Adjective "entrenched" definition and examples

Pronunciation

/ɪnˈtrɛn(t)ʃt//ɛnˈtrɛn(t)ʃt/

Definitions and examples

adjective

(of an attitude, habit, or belief) firmly established and difficult or unlikely to change; ingrained.
  1. 'Entrenched management attitudes can be an enormous obstacle to facility projects that can reduce costs.'
  2. 'The entrenched systems of control in the Arab world are beginning to give way.'
  3. 'Family members often commence therapy with entrenched views about which of them are responsible for family problems.'
  4. 'The experiment in equality had no impact on entrenched discrimination.'
  5. 'The success of these established brands gave rise to a deeply entrenched in-house establishment.'
  6. 'Codes must shake up an entrenched engineering corps that still favours technology over cost effectiveness.'
  7. 'All sorts of authoritative, entrenched cultural positions can be tweaked by humor.'
  8. 'Low taxes, low services and entrenched business power means a stagnant future.'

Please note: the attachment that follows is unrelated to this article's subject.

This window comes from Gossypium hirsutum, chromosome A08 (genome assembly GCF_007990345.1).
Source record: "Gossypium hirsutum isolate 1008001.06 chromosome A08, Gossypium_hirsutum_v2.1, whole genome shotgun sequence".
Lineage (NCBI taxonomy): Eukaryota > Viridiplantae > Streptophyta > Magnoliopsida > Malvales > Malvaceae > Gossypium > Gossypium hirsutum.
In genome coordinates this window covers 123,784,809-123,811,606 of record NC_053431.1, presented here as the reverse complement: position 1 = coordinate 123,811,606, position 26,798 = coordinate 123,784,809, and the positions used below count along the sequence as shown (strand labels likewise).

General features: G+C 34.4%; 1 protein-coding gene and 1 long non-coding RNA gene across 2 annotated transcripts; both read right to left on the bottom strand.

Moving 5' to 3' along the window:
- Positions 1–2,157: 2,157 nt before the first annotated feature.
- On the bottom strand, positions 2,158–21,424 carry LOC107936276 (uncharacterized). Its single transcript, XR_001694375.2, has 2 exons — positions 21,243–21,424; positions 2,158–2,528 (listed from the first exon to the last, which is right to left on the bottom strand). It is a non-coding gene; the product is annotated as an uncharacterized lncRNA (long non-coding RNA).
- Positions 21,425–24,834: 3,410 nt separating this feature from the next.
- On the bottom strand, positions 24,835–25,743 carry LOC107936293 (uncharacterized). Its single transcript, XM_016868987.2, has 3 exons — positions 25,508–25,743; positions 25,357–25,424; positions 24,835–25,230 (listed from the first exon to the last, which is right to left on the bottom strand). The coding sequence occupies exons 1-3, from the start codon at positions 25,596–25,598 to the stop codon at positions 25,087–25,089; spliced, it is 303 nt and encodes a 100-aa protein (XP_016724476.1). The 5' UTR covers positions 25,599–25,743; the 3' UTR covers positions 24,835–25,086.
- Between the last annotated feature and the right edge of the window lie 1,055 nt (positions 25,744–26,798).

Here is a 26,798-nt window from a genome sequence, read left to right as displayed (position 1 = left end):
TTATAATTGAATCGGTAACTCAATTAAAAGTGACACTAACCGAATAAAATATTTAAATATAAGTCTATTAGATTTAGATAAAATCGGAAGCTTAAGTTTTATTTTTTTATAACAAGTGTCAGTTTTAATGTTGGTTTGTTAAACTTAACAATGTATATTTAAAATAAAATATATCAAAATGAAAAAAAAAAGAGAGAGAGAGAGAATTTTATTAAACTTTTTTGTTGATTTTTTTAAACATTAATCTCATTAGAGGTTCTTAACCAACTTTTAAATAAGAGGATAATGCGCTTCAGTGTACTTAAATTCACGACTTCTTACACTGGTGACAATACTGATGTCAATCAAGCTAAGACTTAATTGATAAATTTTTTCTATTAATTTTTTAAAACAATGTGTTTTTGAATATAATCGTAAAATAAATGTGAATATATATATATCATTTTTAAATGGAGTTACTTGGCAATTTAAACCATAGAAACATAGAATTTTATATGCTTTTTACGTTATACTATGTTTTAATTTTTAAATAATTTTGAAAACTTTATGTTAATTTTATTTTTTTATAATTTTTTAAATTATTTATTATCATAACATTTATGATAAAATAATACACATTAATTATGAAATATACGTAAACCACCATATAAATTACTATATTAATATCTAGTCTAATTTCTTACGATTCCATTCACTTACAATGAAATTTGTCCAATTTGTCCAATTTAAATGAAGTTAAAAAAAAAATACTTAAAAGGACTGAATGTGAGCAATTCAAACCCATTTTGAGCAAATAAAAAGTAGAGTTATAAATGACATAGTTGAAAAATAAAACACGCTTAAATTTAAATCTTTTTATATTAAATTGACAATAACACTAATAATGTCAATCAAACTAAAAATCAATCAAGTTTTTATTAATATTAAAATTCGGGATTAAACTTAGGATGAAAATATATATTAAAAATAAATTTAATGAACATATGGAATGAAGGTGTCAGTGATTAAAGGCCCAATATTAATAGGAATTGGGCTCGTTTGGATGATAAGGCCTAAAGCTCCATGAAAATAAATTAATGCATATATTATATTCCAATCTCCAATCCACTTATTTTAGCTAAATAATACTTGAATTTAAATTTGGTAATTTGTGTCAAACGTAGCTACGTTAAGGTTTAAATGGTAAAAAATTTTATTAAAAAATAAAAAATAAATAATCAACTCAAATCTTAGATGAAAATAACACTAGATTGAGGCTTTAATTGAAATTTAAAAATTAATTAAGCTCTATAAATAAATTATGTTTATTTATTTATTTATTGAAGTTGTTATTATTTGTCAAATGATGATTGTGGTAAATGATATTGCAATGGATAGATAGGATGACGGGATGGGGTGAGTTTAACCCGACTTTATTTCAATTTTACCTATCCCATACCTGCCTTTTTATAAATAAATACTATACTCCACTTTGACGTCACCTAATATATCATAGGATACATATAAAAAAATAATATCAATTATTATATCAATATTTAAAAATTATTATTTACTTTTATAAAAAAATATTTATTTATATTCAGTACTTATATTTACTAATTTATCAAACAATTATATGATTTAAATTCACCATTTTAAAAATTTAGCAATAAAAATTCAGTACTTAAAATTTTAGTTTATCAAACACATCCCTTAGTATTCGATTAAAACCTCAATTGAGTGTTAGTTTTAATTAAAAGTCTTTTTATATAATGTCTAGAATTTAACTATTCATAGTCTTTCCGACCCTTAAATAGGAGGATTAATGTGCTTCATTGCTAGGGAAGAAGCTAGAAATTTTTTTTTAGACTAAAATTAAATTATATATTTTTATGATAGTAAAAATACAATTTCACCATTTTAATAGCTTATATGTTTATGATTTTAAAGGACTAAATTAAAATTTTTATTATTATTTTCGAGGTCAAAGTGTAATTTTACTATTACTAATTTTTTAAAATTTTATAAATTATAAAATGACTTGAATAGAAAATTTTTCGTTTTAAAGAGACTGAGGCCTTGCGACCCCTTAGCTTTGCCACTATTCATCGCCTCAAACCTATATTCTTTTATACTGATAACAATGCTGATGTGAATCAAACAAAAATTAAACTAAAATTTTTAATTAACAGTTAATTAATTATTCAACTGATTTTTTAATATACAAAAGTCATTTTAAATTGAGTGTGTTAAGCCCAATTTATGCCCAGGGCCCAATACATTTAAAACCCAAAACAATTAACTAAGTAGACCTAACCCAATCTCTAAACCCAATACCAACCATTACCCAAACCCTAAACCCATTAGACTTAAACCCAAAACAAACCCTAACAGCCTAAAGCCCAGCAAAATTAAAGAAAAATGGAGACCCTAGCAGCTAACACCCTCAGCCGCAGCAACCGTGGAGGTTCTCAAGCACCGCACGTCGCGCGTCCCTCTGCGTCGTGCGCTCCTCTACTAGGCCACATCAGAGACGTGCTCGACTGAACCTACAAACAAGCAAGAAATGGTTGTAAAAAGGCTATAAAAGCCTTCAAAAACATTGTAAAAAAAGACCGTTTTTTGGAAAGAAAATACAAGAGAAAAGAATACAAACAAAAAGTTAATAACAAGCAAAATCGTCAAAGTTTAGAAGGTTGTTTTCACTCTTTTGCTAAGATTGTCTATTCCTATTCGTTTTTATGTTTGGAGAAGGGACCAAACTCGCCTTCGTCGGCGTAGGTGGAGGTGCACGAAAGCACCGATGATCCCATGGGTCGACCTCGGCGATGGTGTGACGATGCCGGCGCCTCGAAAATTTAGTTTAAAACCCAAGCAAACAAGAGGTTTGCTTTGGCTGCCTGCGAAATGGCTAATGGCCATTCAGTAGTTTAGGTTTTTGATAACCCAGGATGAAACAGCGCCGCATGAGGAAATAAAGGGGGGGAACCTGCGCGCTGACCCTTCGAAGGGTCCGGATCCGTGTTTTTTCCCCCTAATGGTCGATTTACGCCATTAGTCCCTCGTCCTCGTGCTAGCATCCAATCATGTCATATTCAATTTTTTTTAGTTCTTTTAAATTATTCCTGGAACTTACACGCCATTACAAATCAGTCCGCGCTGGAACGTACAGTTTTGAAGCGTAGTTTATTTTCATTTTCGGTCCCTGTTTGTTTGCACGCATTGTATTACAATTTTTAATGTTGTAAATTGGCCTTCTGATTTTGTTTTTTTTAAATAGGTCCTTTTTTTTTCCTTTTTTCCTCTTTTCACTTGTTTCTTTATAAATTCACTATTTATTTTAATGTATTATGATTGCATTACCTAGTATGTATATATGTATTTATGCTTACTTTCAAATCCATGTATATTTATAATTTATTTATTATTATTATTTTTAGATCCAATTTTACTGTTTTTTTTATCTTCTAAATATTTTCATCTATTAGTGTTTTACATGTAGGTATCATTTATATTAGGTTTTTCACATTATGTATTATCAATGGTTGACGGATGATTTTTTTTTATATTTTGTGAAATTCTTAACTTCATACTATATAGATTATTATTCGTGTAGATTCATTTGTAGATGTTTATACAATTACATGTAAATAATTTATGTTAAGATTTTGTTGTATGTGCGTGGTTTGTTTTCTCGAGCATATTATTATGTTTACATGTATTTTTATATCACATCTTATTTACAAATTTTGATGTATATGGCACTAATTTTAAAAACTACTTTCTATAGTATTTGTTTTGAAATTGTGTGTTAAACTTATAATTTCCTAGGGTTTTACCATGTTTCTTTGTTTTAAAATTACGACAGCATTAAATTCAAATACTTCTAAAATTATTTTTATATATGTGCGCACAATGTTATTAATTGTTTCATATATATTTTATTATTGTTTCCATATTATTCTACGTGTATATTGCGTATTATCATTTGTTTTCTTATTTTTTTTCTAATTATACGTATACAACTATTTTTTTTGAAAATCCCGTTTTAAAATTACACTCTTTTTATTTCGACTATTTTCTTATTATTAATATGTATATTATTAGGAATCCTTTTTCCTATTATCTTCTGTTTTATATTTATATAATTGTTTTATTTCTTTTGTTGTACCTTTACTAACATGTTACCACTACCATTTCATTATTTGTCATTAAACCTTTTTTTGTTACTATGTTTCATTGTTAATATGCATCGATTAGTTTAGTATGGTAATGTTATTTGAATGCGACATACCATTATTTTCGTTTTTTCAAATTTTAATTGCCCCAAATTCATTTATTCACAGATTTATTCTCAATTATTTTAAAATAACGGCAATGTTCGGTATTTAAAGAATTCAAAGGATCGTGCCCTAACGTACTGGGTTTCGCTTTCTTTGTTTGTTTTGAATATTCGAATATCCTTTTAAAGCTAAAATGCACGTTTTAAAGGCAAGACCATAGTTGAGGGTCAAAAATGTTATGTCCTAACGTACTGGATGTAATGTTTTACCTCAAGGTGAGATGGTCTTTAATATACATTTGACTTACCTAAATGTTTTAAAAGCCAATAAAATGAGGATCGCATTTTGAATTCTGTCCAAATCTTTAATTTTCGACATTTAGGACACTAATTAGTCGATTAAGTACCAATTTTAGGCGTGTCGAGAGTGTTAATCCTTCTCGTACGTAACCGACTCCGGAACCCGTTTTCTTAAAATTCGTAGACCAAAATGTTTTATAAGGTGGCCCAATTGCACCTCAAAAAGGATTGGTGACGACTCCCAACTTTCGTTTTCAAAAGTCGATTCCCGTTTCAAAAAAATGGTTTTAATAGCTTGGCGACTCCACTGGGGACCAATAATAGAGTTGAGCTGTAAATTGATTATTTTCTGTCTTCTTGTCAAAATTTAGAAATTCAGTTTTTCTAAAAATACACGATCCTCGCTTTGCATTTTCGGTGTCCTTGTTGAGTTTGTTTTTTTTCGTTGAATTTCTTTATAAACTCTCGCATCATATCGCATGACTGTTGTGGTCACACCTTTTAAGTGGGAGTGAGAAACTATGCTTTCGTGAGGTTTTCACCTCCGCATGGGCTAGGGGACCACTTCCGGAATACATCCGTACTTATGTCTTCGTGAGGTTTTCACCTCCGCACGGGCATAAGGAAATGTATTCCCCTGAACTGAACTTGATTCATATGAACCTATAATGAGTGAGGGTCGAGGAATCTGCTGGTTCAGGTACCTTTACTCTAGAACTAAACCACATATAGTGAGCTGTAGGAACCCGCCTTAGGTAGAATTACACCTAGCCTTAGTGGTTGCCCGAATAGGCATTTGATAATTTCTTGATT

9. 'We now have the resources to tackle entrenched poverty.'
  10. 'Individuals can, of course, be manipulated and misled by a malevolent guide or entrenched prejudice.'

Definitions

1. to place in a position of strength; establish firmly or solidly: safely entrenched behind undeniable facts.

2. to dig trenches for defensive purposes around (oneself, a military position, etc.). verb (used without object)

3. to encroach; trespass; infringe (usually followed by on or upon): to entrench on the domain or rights of another.

More examples(as adjective)

"sides can be entrenched in positions."

"prices can be entrenched in ranges."

"troops can be entrenched in areas."

"troops can be entrenched near borders."

"systems can be entrenched in pledges."

More examples++

Origin

(entrench)